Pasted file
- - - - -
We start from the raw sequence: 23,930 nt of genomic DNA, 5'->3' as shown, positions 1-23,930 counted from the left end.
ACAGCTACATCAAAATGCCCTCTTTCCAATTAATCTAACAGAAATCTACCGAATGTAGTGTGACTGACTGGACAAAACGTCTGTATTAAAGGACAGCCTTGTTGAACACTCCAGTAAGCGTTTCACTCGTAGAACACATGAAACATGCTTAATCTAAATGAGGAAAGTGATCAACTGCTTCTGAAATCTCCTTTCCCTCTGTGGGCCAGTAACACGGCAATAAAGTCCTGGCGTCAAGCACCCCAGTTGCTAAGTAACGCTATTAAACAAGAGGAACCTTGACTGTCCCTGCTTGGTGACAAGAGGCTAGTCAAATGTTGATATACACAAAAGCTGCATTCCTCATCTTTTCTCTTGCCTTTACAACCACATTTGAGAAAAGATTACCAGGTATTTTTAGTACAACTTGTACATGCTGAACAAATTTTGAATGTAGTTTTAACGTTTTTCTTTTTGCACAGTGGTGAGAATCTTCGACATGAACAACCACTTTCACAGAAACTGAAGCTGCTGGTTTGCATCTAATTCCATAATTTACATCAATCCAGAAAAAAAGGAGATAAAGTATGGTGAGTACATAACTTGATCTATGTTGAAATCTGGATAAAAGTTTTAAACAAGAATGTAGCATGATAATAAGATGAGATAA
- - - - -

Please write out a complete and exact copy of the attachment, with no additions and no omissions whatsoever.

We start from the raw sequence: 23,930 nt of genomic DNA, 5'->3' as shown, positions 1-23,930 counted from the left end.
ACAGCTACATCAAAATGCCCTCTTTCCAATTAATCTAACAGAAATCTACCGAATGTAGTGTGACTGACTGGACAAAACGTCTGTATTAAAGGACAGCCTTGTTGAACACTCCAGTAAGCGTTTCACTCGTAGAACACATGAAACATGCTTAATCTAAATGAGGAAAGTGATCAACTGCTTCTGAAATCTCCTTTCCCTCTGTGGGCCAGTAACACGGCAATAAAGTCCTGGCGTCAAGCACCCCAGTTGCTAAGTAACGCTATTAAACAAGAGGAACCTTGACTGTCCCTGCTTGGTGACAAGAGGCTAGTCAAATGTTGATATACACAAAAGCTGCATTCCTCATCTTTTCTCTTGCCTTTACAACCACATTTGAGAAAAGATTACCAGGTATTTTTAGTACAACTTGTACATGCTGAACAAATTTTGAATGTAGTTTTAACGTTTTTCTTTTTGCACAGTGGTGAGAATCTTCGACATGAACAACCACTTTCACAGAAACTGAAGCTGCTGGTTTGCATCTAATTCCATAATTTACATCAATCCAGAAAAAAAGGAGATAAAGTATGGTGAGTACATAACTTGATCTATGTTGAAATCTGGATAAAAGTTTTAAACAAGAATGTAGCATGATAATAAGATGAGATAA